PARKINSON’S DISEASE: BREAKING THE BARRIERS!

An interview with Dr Amit Dias

ON World Parkinson’s Day we spoke to DR AMIT DIAS to get a better understanding of Parkinson’s disease. “There is much more than what we see,” he explains, as he reveals the iceberg phenomenon in Parkinson’s disease. “We need to break all barriers and provide comprehensive care to patients of Parkinson’s disese.” Read this informative interview and spread awareness.

Goan Observer: Why is April 11 observed as World Parkinson’s Day?
Dr Amit Dias:
April 11 is the birthday of Dr James Parkinson, who first described the disease in 1817. It’s observed globally to raise awareness about Parkinson’s and honor Dr Parkinson’s contribution to understanding this condition. He published his findings in an article titled “An Essay on the Shaking Palsy.”

Q: What exactly is Parkinson’s disease?
A:
Parkinson’s disease is a progressive nervous system disorder that affects movement. In this condition, there is a gradual loss of dopamine-producing cells in a region of the brain called the substantia nigra. This loss leads to abnormal brain activity, causing the characteristic symptoms of Parkinson’s.
It develops gradually, often starting with a barely noticeable tremor in one hand. Over time, it can cause stiffness or slowing of movement.

Inside the brain of a person with Parkinson’s disease

Q: What is the burden of Parkinson’s disease in the world and India?
A:
Parkinson’s affects approximately 6.3 million people worldwide and its prevalence is increasing due to aging populations. In India, the numbers could be above 10 lakh. However, we need to accept that the actual number could be higher due to under reporting and lack of awareness.

Q: What are the signs and symptoms of Parkinson’s disease?
A:
With close to 50 symptoms, the complexity of Parkinson’s is severely underestimated. The recognizable symptoms of Parkinson’s are just the tip of the iceberg. Beneath the surface, there are more than 20 non-motor symptoms ranging from being irritating and disturbing to life-threatening.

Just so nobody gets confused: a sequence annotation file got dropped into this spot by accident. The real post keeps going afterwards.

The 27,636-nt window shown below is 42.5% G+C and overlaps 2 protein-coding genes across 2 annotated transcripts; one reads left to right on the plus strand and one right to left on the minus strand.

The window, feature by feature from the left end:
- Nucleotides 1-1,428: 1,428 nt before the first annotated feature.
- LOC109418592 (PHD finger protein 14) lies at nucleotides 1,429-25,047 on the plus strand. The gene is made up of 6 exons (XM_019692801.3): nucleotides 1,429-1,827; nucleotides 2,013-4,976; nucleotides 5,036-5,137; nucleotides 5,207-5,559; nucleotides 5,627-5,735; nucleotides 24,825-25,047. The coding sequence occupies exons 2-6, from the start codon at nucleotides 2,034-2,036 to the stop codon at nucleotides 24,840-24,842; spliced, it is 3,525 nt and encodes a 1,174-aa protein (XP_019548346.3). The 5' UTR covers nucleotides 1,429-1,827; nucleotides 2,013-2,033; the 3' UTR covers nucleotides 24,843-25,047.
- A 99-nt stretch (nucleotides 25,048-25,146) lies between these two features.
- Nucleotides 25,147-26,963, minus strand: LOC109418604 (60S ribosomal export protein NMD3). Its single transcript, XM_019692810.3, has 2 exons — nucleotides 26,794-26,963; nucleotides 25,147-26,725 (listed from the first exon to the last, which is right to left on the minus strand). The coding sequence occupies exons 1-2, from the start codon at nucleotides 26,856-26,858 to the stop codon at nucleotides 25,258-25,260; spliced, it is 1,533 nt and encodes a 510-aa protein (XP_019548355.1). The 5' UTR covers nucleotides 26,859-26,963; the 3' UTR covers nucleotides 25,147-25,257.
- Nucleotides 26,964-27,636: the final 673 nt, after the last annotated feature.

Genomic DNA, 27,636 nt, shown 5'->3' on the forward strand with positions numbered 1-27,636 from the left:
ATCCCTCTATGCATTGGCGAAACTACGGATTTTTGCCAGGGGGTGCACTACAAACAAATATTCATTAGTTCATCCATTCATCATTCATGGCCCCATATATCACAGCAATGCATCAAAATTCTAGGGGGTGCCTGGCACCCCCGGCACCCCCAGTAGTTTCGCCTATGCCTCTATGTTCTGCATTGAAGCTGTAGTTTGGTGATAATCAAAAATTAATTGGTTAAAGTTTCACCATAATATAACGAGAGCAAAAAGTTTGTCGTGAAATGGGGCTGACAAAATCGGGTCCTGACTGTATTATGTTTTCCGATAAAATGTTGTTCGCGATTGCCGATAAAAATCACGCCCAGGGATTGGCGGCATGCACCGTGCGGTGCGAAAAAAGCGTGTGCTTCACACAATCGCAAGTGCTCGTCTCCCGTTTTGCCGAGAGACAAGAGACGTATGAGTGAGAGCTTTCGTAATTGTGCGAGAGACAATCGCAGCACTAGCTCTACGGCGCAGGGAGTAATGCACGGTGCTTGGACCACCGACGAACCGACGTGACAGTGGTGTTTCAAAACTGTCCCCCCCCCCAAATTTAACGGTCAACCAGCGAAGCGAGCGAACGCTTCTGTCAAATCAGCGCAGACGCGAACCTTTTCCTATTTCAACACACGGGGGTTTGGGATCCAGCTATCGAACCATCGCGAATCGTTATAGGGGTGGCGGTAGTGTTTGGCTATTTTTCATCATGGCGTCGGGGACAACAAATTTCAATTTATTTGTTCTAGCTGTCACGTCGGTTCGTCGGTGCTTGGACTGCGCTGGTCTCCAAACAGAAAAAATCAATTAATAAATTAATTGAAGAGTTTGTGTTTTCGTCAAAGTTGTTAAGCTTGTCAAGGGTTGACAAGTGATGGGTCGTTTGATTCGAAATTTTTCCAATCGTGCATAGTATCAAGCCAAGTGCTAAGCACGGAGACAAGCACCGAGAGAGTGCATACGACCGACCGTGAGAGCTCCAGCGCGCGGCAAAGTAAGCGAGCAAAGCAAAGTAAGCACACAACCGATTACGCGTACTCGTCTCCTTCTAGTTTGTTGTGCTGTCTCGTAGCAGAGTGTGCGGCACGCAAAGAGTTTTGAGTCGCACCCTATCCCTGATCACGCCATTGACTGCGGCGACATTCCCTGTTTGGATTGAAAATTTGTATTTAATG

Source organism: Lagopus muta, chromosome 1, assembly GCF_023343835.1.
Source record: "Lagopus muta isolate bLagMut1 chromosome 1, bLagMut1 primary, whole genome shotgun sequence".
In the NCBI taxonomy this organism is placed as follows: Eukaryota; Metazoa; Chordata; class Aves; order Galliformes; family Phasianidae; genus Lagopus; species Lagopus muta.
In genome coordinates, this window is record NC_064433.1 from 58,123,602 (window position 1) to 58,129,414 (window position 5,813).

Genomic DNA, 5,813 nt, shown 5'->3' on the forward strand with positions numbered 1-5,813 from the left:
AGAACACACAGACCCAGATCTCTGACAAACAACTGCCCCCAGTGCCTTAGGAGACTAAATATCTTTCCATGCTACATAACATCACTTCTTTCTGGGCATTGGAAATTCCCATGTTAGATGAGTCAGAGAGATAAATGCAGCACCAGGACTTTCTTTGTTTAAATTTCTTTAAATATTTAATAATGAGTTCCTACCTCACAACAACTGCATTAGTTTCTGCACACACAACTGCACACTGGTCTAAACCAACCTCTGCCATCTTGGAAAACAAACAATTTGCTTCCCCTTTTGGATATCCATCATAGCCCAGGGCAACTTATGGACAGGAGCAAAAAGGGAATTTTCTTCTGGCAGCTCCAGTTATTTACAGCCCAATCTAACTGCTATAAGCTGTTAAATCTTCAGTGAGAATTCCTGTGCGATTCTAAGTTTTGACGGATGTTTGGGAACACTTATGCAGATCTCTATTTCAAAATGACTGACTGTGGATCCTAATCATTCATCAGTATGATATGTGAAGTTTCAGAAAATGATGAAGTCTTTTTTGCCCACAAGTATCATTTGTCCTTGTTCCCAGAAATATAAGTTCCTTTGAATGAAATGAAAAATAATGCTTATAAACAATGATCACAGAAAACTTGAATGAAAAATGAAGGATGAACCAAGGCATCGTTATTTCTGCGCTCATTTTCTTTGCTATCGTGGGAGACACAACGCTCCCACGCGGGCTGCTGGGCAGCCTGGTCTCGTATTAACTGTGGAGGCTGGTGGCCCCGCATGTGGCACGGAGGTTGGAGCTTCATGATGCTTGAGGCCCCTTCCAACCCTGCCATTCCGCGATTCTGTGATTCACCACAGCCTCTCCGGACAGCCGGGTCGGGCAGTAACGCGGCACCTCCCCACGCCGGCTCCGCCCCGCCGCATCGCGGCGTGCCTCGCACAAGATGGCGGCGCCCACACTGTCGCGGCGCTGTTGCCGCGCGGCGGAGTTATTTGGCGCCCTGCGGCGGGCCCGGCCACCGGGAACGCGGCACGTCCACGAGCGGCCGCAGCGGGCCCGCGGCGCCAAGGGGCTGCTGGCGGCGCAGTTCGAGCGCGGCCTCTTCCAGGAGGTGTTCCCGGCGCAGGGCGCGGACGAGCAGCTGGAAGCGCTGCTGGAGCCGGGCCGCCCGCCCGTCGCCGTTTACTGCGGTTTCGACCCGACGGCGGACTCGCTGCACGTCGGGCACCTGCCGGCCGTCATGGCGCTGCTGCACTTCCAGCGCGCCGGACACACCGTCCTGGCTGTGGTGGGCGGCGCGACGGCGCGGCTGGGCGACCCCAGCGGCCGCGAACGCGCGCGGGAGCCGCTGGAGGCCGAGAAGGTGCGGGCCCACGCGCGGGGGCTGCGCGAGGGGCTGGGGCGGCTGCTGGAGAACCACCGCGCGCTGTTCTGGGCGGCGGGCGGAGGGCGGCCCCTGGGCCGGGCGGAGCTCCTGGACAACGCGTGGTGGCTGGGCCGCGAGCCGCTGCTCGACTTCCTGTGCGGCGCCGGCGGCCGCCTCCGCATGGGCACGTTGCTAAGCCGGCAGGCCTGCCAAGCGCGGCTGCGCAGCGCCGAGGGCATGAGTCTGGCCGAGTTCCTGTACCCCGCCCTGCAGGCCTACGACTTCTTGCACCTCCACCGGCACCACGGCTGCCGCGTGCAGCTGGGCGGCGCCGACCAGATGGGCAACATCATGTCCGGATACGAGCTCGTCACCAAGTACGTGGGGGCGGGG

Tremors: Typically starting in one hand, tremors are one of the most recognizable symptoms of Parkinson’s. They often occur at rest and may decrease with intentional movement.
Bradykinesia: Slowness of movement is another hallmark symptom. Patients may have difficulty initiating movement, and their movements may become smaller and slower over time.
Muscle Stiffness: Rigidity or stiffness in the muscles can occur, making movement and tasks such as getting out of a chair or turning in bed more challenging.
Postural Instability: Parkinson’s patients may experience difficulty with balance and coordination, leading to a stooped posture and an increased risk of falls.
Freezing of Gait: Some individuals with Parkinson’s disease may experience sudden, temporary inability to move their feet forward while walking, feeling as though their feet are glued to the ground.
Speech Changes: Speech may become softer, slower, or more monotone, and patients may have difficulty with articulation or finding the right words.
Loss of Automatic Movements: Patients may experience a reduction or loss of automatic movements such as blinking, swinging arms while walking, or smiling.
Micrographia: Handwriting may become smaller and more cramped, a symptom known as micrographia.
Masked Face: Reduced facial expressions or a “mask-like” appearance of the face is common in Parkinson’s disease.

The Parkinson’s Iceberg: There is more than what we can see: People need Comprehensive Care

Q: You mentioned the “risk of falls” in people with Parkinson’s disease due to instability. Is there a way one can prevent it?
A:
Yes, it’s vital to be aware of the risk of falls and take measures to prevent them.
Here are some general guidelines.
Preventing falls in Parkinson’s disease patients requires a multifaceted approach that addresses various factors contributing to the risk of falls. Here are some detailed tips: